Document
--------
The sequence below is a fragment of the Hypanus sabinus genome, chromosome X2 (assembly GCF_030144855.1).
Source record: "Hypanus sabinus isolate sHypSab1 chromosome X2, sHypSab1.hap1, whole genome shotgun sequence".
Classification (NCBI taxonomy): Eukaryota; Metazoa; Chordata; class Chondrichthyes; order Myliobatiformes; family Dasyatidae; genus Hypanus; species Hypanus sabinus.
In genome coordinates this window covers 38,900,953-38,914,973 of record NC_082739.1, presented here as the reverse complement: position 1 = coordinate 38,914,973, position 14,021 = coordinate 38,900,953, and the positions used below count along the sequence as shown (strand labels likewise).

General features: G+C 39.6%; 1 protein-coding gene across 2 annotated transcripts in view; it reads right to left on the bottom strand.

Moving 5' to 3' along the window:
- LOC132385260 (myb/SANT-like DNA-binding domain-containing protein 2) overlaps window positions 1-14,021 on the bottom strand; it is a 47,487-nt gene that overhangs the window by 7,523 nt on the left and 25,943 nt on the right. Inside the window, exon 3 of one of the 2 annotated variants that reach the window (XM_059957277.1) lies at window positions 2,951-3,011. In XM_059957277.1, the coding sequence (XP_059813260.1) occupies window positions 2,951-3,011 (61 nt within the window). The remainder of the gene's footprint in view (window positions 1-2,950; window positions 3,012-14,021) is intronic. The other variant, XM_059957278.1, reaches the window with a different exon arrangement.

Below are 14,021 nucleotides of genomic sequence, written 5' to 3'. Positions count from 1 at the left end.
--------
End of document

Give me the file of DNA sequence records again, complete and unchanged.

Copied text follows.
The sequence below is a fragment of the Hypanus sabinus genome, chromosome X2 (assembly GCF_030144855.1).
Source record: "Hypanus sabinus isolate sHypSab1 chromosome X2, sHypSab1.hap1, whole genome shotgun sequence".
Classification (NCBI taxonomy): Eukaryota; Metazoa; Chordata; class Chondrichthyes; order Myliobatiformes; family Dasyatidae; genus Hypanus; species Hypanus sabinus.
In genome coordinates this window covers 38,900,953-38,914,973 of record NC_082739.1, presented here as the reverse complement: position 1 = coordinate 38,914,973, position 14,021 = coordinate 38,900,953, and the positions used below count along the sequence as shown (strand labels likewise).

General features: G+C 39.6%; 1 protein-coding gene across 2 annotated transcripts in view; it reads right to left on the bottom strand.

Moving 5' to 3' along the window:
- LOC132385260 (myb/SANT-like DNA-binding domain-containing protein 2) overlaps window positions 1-14,021 on the bottom strand; it is a 47,487-nt gene that overhangs the window by 7,523 nt on the left and 25,943 nt on the right. Inside the window, exon 3 of one of the 2 annotated variants that reach the window (XM_059957277.1) lies at window positions 2,951-3,011. In XM_059957277.1, the coding sequence (XP_059813260.1) occupies window positions 2,951-3,011 (61 nt within the window). The remainder of the gene's footprint in view (window positions 1-2,950; window positions 3,012-14,021) is intronic. The other variant, XM_059957278.1, reaches the window with a different exon arrangement.

Below are 14,021 nucleotides of genomic sequence, written 5' to 3'. Positions count from 1 at the left end.